On Friday, my extended family saw the The Promise, the Hollywood film about the Armenian Genocide that was funded by billionaire Kirk Kirkorian. He died shortly before production began, but his dream has finally come to fruition, and although the movie can be painful to watch, it was shot beautifully.

The film means a lot to my family, as after all, we're here because of the Armenian Genocide, the tragedy that started in 1915 and resulted in the mass murder of about 1.5 million Armenians. My grandmother was one of only four family members to survive; they were one of many countless Armenians in Lebanon as many entered orphanages in Beirut before they eventually immigrated to the U.S. and across the globe. Her younger brother ended up Uruguay, only to die there at the age of 27. For the three surviving siblings, they did what they could to move on and start families in New York, Detroit and in my grandmother's case, Fresno. Their story, along with others of that generation, has finally been told in this epic directed by Terry George.

Some films, such as Atom Egoyan's Ararat, were noble attempts to tell the story about the Armenian Genocide. But this movie, which has a stellar cast including Oscar Isaac, Charlotte Le Bon and Christian Bale, finally brings justice to those who were murdered and robbed of everything they had for being guilty of only one thing: their ethnicity. As with other attempts to showcase and educate the Armenian Genocide to the general public, the film was subjected to relentless criticism by the government of Turkey and its allies. Shortly after its release at last fall's Toronto Film Festival, thousands of reviewers gave the film a 1-star rating on many sites - absurd as only very few viewers at the time had access to The Promise.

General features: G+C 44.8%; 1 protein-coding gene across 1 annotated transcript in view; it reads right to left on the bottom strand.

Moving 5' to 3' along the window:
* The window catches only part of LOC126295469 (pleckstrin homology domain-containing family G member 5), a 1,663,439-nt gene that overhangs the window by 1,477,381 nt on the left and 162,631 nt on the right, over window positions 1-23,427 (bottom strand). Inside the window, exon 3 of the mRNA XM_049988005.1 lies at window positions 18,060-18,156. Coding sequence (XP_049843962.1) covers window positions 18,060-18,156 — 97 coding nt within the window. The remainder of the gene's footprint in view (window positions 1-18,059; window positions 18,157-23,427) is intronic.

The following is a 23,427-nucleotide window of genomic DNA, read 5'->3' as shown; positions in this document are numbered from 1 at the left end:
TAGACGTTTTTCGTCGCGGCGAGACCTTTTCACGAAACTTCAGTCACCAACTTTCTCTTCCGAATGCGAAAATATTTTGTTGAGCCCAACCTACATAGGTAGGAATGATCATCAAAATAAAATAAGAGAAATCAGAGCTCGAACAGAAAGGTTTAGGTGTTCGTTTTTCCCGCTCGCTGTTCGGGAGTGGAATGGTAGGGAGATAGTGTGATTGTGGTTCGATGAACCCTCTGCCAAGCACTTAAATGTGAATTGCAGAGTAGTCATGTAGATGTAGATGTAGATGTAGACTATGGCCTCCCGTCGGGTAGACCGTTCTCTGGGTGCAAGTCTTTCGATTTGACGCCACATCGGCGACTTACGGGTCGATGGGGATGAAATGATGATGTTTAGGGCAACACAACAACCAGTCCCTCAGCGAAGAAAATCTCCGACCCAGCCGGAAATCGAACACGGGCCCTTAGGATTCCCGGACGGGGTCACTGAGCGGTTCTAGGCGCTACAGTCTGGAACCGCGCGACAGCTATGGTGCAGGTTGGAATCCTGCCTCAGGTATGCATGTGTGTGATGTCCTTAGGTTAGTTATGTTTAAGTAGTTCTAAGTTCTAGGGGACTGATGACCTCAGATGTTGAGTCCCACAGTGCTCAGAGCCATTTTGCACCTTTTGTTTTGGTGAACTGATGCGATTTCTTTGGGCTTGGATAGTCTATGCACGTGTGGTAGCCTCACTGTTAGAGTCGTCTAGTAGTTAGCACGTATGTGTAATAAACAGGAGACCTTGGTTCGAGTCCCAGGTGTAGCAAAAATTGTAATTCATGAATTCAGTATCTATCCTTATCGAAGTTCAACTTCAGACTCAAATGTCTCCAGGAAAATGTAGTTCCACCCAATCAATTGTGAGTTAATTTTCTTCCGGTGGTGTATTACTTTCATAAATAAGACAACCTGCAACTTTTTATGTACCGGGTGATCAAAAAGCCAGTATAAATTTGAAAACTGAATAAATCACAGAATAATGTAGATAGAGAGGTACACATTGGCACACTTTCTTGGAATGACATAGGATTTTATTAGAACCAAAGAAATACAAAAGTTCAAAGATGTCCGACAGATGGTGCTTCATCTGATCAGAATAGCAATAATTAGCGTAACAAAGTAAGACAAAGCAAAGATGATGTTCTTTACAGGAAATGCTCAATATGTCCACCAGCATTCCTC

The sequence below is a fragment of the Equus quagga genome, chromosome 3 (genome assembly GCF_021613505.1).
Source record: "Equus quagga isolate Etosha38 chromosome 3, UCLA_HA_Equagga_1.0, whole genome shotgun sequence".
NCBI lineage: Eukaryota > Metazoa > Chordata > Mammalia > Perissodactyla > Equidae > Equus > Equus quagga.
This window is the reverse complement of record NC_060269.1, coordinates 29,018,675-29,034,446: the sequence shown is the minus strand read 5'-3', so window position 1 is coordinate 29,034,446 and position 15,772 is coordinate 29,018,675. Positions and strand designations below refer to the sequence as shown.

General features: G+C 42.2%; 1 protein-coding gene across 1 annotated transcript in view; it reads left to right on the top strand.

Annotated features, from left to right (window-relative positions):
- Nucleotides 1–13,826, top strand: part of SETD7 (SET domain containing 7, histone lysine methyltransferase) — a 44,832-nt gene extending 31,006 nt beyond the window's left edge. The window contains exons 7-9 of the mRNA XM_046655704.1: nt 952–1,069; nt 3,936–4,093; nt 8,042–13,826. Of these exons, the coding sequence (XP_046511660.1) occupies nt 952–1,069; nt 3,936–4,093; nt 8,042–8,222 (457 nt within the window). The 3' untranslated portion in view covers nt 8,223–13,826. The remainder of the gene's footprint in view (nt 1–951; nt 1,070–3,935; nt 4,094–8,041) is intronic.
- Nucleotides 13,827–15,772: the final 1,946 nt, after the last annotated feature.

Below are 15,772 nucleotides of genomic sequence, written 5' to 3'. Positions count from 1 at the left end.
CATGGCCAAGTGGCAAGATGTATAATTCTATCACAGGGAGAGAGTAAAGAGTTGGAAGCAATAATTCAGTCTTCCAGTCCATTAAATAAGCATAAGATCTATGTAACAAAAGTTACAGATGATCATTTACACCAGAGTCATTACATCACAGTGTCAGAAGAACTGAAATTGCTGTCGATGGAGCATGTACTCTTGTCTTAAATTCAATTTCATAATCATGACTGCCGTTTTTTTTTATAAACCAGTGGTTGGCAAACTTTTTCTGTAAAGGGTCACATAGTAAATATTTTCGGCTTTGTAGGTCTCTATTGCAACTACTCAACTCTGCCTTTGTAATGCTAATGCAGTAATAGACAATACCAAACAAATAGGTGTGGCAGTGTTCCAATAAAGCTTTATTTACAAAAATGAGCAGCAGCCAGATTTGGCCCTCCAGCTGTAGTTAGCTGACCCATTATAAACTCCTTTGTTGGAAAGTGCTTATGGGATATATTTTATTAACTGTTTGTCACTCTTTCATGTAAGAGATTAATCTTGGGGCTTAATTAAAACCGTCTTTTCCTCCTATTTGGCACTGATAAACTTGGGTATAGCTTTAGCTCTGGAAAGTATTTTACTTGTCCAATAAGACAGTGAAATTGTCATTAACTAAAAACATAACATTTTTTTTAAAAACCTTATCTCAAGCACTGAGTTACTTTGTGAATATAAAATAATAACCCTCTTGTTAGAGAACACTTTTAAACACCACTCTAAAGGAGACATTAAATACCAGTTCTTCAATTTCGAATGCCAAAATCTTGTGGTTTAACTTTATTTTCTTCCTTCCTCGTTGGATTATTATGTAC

This can be a very painful film to watch it, but if it is showing in your city, please see it; it is important. And the acting and cinematography are suburb. The last five minutes are especially searing, and not a dry eye existed amongst the eight of us who saw it; and those tears included my 80-plus-year-old uncles.

Incidentally, today marks the 102nd anniversary of the start of the Genocide, during which intellectuals and other community leaders were rounded up and executed in Constantinople.

Image credit: Leon Kaye

The Promise

The Promise was seen by my extended family on Friday in Fresno. It was a brutally difficult film to watch, but well worth sitting through.

About The Author

Leon Kaye

Leon Kaye is the founder and editor of GreenGoPost.com. Based in California, he specializes in social media consulting and strategic communications. A journalist and writer since 2009, his work has appeared on Triple Pundit , The Guardian's Sustainable Business site and has appeared on Inhabitat and Earth911. His focus is making the business case for sustainability and corporate social responsibility. Areas of interest include the <a Middle East, sustainable development in The Balkans, Brazil and Korea. He was a new media journalism fellow at the International Reporting Project, for which he covered child survival in India during February 2013. Contact him at leon@greengopost.com. You can also reach out via Twitter (Leon Kaye) and Instagram (GreenGoPost). Since 2013, he has spent much of his time in Abu Dhabi, UAE, working with Masdar, the emirate's renewable energy company. He lives in Fresno, California.